Co-op and condo boards were finally getting their minds around the concept of electrification — switching from fossil fuel- to electric-powered building systems to cut their buildings' carbon emissions and bring them in line with looming climate laws, especially Local Law 97. The switch was based on the premise that the city's electric grid would get greener as it weaned itself from fossil fuels and began relying on renewable energy sources such as solar, wind and geothermal.
Now the developers of those green energy sources, citing inflation, supply-chain bottlenecks and rising interest rates, say they need $12 billion in subsidies to their existing contracts in order for their projects to remain economically feasible. In a devastating blow, Crain's reports, the state Public Service Commission (PSC) has rejected bigger payments for four offshore wind and 86 onland renewable energy projects, which are set to deliver 25% of the state’s electricity needs projected for 2030.
State regulators’ rebuke means developers must now decide whether to advance or cancel contracts with the New York State Research and Development Authority, and it raises questions about the state's capacity to meet its climate goals. State law requires New York to draw 70% of its electricity from renewable sources by 2030 and shift entirely to renewable sources by 2040. New York City's Local Law 97 promotes these goals by establishing caps on building carbon emissions — the city's largest source of pollution — beginning in 2024.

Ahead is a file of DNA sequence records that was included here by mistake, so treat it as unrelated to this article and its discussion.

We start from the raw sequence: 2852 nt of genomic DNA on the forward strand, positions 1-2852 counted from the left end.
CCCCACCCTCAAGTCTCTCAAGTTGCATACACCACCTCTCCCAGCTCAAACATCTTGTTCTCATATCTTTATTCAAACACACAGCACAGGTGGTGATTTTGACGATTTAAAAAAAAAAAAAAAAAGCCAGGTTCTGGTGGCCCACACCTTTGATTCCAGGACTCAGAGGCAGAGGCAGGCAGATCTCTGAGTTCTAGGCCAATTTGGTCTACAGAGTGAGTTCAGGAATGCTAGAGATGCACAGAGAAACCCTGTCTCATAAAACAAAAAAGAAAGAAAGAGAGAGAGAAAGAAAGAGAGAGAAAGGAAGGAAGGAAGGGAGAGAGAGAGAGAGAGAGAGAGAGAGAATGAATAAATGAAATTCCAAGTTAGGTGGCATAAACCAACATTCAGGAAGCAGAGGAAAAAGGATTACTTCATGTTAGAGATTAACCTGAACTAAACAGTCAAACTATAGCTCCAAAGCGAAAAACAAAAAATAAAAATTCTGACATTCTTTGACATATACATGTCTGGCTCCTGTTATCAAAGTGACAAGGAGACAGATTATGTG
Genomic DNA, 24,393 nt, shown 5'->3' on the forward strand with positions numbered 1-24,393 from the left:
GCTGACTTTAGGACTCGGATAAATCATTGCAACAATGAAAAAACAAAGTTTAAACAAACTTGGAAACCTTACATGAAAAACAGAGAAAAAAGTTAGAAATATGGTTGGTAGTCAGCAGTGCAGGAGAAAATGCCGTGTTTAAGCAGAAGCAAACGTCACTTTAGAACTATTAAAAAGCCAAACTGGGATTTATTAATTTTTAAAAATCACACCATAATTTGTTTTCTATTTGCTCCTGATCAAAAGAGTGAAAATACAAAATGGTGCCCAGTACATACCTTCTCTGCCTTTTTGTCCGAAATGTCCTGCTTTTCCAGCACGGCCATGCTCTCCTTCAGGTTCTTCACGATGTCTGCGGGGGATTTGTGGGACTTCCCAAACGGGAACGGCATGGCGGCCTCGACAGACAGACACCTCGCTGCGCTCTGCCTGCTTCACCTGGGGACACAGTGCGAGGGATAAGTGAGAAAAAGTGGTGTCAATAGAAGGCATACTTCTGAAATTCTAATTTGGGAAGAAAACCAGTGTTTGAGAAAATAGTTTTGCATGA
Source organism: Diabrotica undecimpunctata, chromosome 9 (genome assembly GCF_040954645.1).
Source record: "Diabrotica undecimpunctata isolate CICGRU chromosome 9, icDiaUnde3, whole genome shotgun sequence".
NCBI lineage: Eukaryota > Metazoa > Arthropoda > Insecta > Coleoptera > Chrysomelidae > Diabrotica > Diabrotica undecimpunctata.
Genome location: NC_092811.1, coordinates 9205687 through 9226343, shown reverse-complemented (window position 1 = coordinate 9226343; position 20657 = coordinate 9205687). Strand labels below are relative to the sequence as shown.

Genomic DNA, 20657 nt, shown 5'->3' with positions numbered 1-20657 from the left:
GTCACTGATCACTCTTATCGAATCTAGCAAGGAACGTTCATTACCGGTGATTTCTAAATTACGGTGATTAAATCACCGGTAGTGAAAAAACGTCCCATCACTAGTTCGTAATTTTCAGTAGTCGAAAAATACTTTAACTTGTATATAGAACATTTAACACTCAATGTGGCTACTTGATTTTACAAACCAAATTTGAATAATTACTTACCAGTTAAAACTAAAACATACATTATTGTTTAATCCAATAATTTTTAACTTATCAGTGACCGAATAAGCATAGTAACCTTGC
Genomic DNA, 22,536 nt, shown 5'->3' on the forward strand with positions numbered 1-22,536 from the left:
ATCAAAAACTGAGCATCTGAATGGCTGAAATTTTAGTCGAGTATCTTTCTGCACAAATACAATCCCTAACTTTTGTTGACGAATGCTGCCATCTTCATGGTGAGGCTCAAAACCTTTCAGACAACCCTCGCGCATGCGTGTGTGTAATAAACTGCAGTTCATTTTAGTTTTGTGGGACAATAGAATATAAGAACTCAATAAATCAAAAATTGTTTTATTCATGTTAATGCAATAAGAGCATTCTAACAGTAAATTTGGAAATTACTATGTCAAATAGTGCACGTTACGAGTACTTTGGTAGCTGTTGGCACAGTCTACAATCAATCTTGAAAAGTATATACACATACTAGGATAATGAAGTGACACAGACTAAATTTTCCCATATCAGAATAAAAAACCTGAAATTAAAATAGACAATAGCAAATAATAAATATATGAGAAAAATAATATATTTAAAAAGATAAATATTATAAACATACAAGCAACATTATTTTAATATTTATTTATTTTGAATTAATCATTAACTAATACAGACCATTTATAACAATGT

“To the developers: We have a deal,” says PSC Chair Rory Christian. “By rejecting this relief, we signal to every vendor that our contracts, our commitments are worth the paper they are written on. We signal that ratepayer funds are not an unlimited piggy bank for anyone’s disposal.”
State officials estimated that the requested contract adjustments would have resulted in 10.5% higher monthly electric bills for commercial or industrial customers, and 6.7% more for residential customers.
Some environmental groups expressed dismay at the PSC's decision. “I think there could be a chilling effect,” says Julie Tighe, president of the New York League of Conservation Voters. “I'm very concerned about what the decision is going to be for offshore wind in particular because I think this could be potentially devastating for a nascent industry.”
Meanwhile, co-op and condo boards are faced with one more variable as they struggle to reduce their buildings' carbon emissions and avoid fines under Local Law 97.
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